Put the quail's eggs in a pan, cover with cold water and bring steadily to the boil over a medium heat. Boil gently for 4 minutes - they will be cooked all the way through. Plunge the eggs into cold water to stop the cooking process, then store in the fridge until you're ready to smoke them.

Once the cold smoker is set up, peel them and lay on a strip of foil on the smoking rack. Smoke for 4-6 hours - the surface of the eggs should be just beginning to brown, like a light tan. Remove and serve with salt for dipping the eggs into - we also smoked the salt (spread thinly on a plate and cold-smoked for 2 hours) at the Secret Garden Club.

Smoked salmon
Salmon is usually split into two sides with the backbone removed, or cut into fillets before it is smoked. Unless you're an experienced filleter, it's probably to buy the salmon ready-cut or get the fishmonger to do it. Before it can be cold-smoked, salmon also needs to be cured, ie, steeped in sugar and salt for 18-24 hours before you put it on the smoker. This curing process helps to preserve the salmon, inhibiting the possible multiplication of bacteria that may otherwise take place during the smoking process.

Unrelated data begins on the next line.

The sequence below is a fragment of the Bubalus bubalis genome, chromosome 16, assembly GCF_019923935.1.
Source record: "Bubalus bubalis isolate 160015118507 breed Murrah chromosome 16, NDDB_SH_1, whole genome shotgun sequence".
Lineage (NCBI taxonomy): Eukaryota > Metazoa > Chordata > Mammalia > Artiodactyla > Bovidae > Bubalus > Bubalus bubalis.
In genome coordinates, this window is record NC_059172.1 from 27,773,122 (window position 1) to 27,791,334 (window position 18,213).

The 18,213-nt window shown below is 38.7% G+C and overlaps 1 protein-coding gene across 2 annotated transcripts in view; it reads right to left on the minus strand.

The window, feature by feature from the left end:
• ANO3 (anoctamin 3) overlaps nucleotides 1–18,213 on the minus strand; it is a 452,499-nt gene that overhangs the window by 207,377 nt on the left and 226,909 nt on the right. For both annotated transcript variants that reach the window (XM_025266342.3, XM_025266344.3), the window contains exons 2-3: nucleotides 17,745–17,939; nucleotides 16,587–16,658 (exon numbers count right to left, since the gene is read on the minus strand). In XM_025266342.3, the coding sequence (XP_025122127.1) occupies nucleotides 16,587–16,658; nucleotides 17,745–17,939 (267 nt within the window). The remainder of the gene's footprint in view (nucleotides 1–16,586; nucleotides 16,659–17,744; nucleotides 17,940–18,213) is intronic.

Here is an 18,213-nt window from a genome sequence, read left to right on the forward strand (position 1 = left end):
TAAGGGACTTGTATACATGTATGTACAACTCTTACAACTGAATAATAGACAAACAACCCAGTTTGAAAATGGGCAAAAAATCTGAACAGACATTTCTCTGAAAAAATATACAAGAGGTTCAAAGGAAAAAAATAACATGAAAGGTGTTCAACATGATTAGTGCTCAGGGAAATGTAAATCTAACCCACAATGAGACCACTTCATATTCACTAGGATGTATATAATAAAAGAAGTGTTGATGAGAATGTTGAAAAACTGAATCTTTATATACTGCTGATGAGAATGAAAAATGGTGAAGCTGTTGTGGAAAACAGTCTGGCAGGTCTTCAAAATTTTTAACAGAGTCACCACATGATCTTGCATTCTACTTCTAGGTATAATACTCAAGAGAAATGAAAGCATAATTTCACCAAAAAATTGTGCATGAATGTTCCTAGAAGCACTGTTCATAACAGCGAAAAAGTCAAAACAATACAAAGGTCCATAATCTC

Curing usually means covering both sides of your fillets with a mix of equal parts of sugar and salt, plus flavourings such as herbs - dill is a classic ingredient in salmon cure. Cover the bottom of a baking tray with half the salt/sugar mix, strew with the herbs and lay the fillets, skin side down over the mixture. Now spread the rest of the salt/sugar over the exposed salmon flesh until it's all covered. Wrap the salmon and tray tightly with cling film and place on a shelf in your fridge. You also need to weigh down the salmon - I placed full milk and juice cartons on top of the salmon while it was curing.

Slender fillets will probably need only 18 hours in the cure mixture. For a thicker side of salmon keep the salmon curing the fridge for 24 hours or more. After 24 hours you can also scrape away the used salt/sugar and replace with another batch.

At the end of the curing process you'll find the baking tray full of liquid. Pour this off carefully, then rinse and dry the salmon. You should find the fillets are less pink, more golden in colour and feel firmer or stiffer to the touch.

Finally leave the salmon fillets to dry out slightly before putting them on the cold smoker. We smoked our salmon in a mix of oak and beech wood chippings for a total of 12 hours.


  1. there are various smoker used in market today, which is used widely and help in making good food and also preserve its original taste.

  2. Oh wow Christina your smoked salmon looks amazing, I am going to give that a go!